While the Obama administration prepares its foolish military action in Syria, Bret Stephens suggests trying to kill Assad:

As it is, a strike directed straight at the Syrian dictator and his family is the only military option that will not run afoul of the only red line Mr. Obama is adamant about: not getting drawn into a protracted Syrian conflict. And it is the one option that has a chance to pay strategic dividends from what will inevitably be a symbolic action.

It is hardly news that the U.S. has had a poor track record of assassinating foreign leaders, so it seems odd to devote much energy to arguing in favor of trying this again. U.S. and allied forces tried to kill Hussein in the first week of the Iraq war, and they tried the same thing two years ago against Gaddafi without success while pretending that they weren’t attempting to kill him. The earlier strikes on Tripoli in 1986 also missed their intended target. If there was ever a serious attempt at killing Milosevic in 1999, that was also unsuccessful. What makes Stephens thinks that his recommendation is realistic?

Setting aside the problem that it is illegal for the U.S. to do what Stephens wants, would this achieve what he claims? Would it help bring the conflict to an end? The answer to this question is no. The forces fighting for the regime are not just fighting because Assad and his family happen to be in power and tell them to, but because they believe their own survival is at stake. The Wall Street Journal reports today on the development of an Alawite militia over the last year:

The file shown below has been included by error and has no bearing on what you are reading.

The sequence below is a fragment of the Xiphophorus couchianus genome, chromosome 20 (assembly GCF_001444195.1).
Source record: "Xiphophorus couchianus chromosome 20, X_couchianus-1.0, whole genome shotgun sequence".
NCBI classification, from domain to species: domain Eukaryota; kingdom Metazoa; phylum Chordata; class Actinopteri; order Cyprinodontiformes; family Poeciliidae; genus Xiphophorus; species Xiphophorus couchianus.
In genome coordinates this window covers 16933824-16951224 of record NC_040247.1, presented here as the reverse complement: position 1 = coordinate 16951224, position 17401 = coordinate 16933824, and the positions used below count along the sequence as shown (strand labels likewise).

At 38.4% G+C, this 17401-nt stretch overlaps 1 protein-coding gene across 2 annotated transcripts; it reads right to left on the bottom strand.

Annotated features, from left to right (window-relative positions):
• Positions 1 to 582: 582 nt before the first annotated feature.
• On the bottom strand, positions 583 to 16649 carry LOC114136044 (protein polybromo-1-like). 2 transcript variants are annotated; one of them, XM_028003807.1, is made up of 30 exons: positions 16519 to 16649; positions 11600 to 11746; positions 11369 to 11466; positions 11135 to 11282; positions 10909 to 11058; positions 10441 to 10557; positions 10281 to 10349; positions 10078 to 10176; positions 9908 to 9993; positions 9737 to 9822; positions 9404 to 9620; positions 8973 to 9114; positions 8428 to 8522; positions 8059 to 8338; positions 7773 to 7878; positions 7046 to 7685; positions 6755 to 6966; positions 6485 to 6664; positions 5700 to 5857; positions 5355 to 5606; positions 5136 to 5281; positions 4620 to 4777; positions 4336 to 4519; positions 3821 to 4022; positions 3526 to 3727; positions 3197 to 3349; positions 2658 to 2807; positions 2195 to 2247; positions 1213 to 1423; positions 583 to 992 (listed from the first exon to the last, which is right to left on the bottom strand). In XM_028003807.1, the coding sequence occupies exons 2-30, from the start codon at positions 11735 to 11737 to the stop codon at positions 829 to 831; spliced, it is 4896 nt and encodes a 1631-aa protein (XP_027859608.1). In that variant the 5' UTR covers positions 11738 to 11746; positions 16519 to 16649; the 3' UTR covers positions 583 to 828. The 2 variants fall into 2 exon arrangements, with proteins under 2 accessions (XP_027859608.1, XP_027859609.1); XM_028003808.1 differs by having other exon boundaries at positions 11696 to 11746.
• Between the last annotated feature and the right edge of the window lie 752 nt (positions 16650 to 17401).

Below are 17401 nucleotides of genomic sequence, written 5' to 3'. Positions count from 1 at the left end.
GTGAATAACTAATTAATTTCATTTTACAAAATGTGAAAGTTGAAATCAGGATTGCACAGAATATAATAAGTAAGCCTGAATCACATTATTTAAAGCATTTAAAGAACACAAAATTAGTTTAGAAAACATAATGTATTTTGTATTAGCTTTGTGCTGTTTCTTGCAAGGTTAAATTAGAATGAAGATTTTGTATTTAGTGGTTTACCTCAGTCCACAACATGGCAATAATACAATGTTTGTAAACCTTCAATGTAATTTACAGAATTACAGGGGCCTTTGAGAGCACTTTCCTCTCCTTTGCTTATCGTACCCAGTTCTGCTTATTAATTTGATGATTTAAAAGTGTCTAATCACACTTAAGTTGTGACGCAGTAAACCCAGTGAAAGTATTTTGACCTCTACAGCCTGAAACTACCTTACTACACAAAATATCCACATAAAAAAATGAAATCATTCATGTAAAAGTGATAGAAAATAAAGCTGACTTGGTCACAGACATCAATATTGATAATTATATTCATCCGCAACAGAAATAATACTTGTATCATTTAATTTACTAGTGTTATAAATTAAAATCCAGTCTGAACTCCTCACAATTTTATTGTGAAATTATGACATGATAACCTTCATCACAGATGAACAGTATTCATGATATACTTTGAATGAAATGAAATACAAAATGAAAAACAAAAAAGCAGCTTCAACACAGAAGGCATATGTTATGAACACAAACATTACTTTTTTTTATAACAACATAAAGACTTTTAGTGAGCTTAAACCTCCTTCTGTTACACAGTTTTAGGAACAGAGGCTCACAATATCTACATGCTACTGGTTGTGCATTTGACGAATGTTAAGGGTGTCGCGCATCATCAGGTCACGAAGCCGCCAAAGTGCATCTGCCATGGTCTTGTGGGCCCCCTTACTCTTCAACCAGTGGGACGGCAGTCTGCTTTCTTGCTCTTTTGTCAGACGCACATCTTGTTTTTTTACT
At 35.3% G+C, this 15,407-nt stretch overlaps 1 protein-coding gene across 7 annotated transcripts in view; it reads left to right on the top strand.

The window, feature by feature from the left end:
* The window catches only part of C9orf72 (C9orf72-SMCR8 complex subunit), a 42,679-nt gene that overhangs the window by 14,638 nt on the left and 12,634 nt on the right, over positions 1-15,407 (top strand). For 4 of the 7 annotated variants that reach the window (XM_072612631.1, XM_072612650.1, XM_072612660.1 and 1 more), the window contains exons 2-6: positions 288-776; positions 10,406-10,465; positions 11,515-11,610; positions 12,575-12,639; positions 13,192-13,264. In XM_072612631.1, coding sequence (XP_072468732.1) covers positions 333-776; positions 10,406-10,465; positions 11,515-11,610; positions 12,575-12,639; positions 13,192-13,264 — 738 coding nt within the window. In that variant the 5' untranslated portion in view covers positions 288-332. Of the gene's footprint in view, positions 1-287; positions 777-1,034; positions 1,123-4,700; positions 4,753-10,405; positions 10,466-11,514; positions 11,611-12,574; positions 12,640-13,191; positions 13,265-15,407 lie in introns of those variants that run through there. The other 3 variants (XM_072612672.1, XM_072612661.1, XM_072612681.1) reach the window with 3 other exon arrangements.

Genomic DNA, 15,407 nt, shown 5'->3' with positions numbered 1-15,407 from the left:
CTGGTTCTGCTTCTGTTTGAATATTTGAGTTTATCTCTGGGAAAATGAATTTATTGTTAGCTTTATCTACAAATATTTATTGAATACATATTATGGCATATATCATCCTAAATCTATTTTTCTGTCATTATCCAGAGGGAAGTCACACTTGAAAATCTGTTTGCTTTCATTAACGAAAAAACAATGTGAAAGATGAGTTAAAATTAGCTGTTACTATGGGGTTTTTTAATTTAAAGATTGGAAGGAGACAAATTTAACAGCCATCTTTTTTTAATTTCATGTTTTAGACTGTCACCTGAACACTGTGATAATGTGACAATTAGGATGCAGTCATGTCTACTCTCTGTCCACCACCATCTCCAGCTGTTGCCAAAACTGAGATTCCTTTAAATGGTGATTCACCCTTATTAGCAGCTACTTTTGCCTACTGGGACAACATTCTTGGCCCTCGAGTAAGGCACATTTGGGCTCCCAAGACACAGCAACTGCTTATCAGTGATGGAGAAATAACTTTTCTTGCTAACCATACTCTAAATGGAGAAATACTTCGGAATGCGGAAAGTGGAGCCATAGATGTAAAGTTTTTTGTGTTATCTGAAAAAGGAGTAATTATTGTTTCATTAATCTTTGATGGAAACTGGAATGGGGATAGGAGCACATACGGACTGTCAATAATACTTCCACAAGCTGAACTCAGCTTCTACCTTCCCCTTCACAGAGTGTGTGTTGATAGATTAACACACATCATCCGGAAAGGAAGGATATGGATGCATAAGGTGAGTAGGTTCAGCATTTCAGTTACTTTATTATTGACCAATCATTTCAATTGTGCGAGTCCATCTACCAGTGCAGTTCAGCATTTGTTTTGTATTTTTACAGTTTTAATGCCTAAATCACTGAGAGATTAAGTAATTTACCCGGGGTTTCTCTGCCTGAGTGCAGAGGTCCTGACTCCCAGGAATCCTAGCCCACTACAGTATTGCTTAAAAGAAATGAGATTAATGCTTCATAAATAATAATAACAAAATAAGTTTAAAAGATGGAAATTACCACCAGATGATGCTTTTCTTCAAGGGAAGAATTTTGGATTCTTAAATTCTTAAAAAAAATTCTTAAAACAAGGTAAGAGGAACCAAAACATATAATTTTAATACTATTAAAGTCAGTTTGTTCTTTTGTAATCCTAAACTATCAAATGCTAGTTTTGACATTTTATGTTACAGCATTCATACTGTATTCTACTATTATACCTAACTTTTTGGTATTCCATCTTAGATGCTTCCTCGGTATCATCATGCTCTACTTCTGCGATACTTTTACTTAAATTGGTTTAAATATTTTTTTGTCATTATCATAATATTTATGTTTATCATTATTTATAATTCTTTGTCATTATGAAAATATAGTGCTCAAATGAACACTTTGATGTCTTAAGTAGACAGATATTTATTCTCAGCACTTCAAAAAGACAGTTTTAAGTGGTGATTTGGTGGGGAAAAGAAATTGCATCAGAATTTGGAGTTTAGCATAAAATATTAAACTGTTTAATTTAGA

The defense force is part of a metamorphosis the Assad regime has undergone in the caldron of war. The regime has mobilized state resources—money, arms, control over key commodities such as wheat, fuel and even international aid—to fortify its core Alawite constituency and allied minority groups for what it believes will be a protracted sectarian battle.

Even if Assad and his immediate circle of allies and advisers disappeared tomorrow, regime forces such as these would still have their own reasons to continue fighting under new leadership. One of the persistent flaws in hawkish thinking about foreign conflicts is that the foreign strongman is treated as the embodiment of everything wrong with the country, and consequently hawks tend to think that by removing the strongman the country’s problems will be remedied very easily. Killing off the leadership of the regime likely wouldn’t hasten the end of the conflict.

Would killing Assad prevent the U.S. from being drawn into the conflict? That seems implausible. If the U.S. killed regime leaders, it would probably invite retaliation that sooner or later would make U.S. involvement in the conflict almost unavoidable. Having taken the dramatic step of striking at the top levels of the Syrian government, would the U.S. then be content to leave Assad’s successor in peace? Not very likely. Stephens’ proposal is a recipe for sucking the U.S. deeper into an intense sectarian conflict.